Do i still need "Send" if a Future is "Pin"

i think i've seen code like Pin<Box<dyn Future<Output=Result<...>> + Send + 'static>>

if you Box::pin() a future, does that future still need 'Send' ? I imagine "pinning" ensures the future will not be moved - so there's no "send" of anything between threads?

Or if i pin a future, i just have ensure it's Sync?

Pin is entirely unrelated to Send. Pin is concerned with where the future is located in memory, Send is concerned with which thread is using the future and which thread will free the future. A pinned future can be either Send or !Send depending on whether another thread is allowed to start using it.

Because all the methods of the Future trait take &mut self, whether a future is Sync or not is irrelevant - Sync only comes in to play when there are methods that take &self. You can trivially make a non-Sync future Sync by using a crate like sync_wrapper.


Does it mean if i do not specify "Send", another thread is not allowed to use the future and does this mean it won't be multi-threaded - i.e. only usable in a single thread?

Yes, that is correct. So unless you are using a single-threaded executor you should always be specifying Send in a dyn Future.

I recently encountered the example of certain locks being !Send, because the thread that unlocks a mutex or rw-lock must be (depending on implementation) the same thread which locked it. Thus, you cannot "send" a future that holds such a lock guard to a different thread. (Note: You still can use other locks that are "thread-safe" in an async context, such as tokio::sync::Mutex.)

This isn't related to synchronizing access to memory at all, but has to do with the operating system's API, in this example.

Interestingly, when you use the async keyword to automatically create a function that returns a future, your function's body will determine whether the returned Future will be Send or !Send. See also Complication #2 in "why async fn in traits are hard".

Heh, you have kind of a point but, despite the name, those are not the exact semantics of Send:

For T to be Send, it must be "safe" for any form of unique access to instances of type T to cross the thread boundaries.

So, given an instance: T, there are many ways to have a unique access to instance:

  • by value, T, which is what you meant by sending something across threads,

  • but also through indirection, such as Box<T>, Pin<Box<T>>, or &mut T, &mut &mut T, Pin<&mut T>, etc.

So, given that definition, it would be perfectly valid for anybody to feature the following custom Future type:

mod silly_lib {
    use ::std::{
        hint::{unreachable_unchecked as trigger_undefined_behavior},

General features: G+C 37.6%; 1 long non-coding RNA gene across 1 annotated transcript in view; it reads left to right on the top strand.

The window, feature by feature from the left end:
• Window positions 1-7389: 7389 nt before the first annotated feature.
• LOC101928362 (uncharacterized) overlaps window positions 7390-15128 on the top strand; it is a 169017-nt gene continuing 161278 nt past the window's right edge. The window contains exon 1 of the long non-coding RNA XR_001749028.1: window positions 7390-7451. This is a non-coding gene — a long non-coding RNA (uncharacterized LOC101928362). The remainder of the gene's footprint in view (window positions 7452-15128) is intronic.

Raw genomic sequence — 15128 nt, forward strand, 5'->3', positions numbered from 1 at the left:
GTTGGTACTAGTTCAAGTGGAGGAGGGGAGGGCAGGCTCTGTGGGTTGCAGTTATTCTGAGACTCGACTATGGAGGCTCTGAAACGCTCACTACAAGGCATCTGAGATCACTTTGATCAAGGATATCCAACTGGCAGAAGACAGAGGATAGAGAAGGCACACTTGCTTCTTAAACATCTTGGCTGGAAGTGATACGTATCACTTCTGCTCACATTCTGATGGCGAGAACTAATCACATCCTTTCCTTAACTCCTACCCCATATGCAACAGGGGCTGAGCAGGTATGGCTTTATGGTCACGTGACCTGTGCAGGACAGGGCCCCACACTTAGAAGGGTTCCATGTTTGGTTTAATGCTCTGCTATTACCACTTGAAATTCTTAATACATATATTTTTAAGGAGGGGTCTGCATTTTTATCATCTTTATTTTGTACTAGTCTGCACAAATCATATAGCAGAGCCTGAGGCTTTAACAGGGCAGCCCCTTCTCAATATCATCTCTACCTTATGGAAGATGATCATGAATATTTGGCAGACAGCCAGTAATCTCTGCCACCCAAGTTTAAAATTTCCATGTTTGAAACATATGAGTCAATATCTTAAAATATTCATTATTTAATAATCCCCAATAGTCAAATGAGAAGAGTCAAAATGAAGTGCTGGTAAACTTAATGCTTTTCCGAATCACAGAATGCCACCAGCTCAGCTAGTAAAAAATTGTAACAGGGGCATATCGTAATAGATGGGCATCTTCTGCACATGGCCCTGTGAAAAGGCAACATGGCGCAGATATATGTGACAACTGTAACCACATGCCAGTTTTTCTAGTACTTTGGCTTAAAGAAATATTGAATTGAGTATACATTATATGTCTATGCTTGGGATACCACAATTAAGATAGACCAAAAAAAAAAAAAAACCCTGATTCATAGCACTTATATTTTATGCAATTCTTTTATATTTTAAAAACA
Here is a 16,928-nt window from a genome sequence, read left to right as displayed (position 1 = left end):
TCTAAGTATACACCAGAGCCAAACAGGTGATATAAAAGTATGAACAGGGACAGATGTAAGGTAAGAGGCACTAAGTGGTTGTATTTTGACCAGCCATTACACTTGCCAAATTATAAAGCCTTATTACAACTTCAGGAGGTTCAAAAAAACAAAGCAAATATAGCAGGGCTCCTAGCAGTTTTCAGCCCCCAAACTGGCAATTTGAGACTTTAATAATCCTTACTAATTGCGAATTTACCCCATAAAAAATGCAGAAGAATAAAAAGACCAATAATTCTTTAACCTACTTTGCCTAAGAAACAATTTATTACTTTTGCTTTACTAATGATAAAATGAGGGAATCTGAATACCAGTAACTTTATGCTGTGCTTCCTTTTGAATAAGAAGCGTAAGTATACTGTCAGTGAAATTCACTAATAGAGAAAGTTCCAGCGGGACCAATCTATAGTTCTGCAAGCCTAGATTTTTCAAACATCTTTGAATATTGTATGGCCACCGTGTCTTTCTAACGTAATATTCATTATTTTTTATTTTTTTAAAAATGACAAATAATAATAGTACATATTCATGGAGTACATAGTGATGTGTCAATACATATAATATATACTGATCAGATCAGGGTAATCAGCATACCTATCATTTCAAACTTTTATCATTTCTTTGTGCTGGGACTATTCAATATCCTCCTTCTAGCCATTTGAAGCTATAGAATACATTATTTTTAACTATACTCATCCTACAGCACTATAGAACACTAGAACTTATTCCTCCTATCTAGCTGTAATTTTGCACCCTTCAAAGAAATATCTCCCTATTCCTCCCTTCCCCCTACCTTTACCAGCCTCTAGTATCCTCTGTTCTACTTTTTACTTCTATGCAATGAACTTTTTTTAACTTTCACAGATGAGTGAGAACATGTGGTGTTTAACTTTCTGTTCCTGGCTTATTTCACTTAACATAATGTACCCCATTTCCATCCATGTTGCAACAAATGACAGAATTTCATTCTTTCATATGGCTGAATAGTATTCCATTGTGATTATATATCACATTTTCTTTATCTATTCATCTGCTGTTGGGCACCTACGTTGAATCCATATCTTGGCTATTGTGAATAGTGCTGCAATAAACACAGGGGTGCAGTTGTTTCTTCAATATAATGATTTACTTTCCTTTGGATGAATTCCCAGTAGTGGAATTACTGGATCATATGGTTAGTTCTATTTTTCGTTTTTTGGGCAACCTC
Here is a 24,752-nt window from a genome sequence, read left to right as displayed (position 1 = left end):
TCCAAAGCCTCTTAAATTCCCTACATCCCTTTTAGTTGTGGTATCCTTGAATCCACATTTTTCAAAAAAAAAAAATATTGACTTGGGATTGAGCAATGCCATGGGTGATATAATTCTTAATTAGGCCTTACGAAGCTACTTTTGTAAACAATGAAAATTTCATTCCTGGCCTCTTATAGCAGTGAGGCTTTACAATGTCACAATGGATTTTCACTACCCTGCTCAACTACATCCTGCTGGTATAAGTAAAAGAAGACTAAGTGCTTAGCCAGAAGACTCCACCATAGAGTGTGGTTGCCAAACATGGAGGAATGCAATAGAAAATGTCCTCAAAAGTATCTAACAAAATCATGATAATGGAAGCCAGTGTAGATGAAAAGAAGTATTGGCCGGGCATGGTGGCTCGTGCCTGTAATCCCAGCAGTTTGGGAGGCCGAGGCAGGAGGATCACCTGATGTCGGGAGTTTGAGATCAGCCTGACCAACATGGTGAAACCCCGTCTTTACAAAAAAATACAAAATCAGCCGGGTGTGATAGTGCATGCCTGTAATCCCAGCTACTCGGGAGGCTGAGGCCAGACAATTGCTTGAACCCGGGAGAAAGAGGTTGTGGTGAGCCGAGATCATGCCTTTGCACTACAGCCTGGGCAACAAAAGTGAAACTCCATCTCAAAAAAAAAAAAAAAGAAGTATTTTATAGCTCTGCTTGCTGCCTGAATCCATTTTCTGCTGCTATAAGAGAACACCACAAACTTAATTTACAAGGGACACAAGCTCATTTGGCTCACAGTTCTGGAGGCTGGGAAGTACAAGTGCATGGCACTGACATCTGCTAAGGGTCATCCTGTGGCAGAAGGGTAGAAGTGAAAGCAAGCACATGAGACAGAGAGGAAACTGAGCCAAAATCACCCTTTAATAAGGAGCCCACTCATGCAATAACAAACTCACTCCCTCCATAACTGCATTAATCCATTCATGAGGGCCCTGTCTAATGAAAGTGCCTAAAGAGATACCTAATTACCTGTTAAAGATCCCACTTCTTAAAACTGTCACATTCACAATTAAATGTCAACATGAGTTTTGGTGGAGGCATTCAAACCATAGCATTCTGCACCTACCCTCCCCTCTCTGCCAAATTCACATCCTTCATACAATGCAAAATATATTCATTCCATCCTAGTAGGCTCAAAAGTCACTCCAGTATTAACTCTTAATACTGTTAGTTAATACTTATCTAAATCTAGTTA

mod thread { pub use ::std::thread::{*, ThreadId as Id}; }
    type PhantomNotSend =
            ::std::sync::MutexGuard<'static, ()>,

    struct MyFuture {
        src_thread_id: thread::Id,
        _not_send: PhantomNotSend,
    impl MyFuture {
        fn new ()
          -> Self
            Self {
                src_thread_id: thread::current().id(),
                _not_send: <_>::default(),
    impl Future for MyFuture {
        type Output = ();
        fn poll (
            self: Pin<&'_ mut MyFuture>,
            _: &'_ mut task::Context<'_>,
        ) -> task::Poll<()>
            if thread::current().id() != self.src_thread_id {
                unsafe {
                    ::static_assertions::assert_not_impl_all! {
                        MyFuture : Send
                    // SAFETY:
                    // Since `Self : !Send`, unique access to a `Self` can only
                    // happen from within the thread where it was created

So, if you had a Pin<Box<dyn Future<…>>>, if it happened to be holding an instance of silly_lib::MyFuture, then it would be unsound to send that boxed future across threads.

While silly_lib::MyFuture may look contrived, there are perfectly valid examples of this pattern:

  • futures which would be smuggling safety-critical data through thread-local storage, which would thus have to be in sync in between the creation of the future and the moment it is polled;

  • futures which would be wrapping / bridging a low-level non-thread-safe C/FFI implementation (probably because the C implementation would be doing something along the lines of the previous point).

  • or, quite simply, non-thread-safe async bodies, such as:

    use ::core::cell::Cell;
    use ::futures::future::{FutureExt, BoxFuture, LocalBoxFuture};
    use ::std::sync::Arc;
    let counter1 = Arc::new(Cell::new(0));
    let counter2 = Arc::clone(&counter1);
    let future1: LocalBoxFuture<'static, ()> = async move {
        counter1.set(counter1.get() + 1);
    let future2: LocalBoxFuture<'static, ()> = async move {
        counter2.set(counter2.get() + 1);
    // BAD STUFF HERE: let's use `unsafe` to assert that
    // our futures are `Send` because they have been pinned:
    let future2: BoxFuture<'static, ()> = unsafe {
    // Potential data race!
        let join_handle = ::tokio::spawn(future2);
        let () = future1.await;
        let () = join_handle.await.unwrap();

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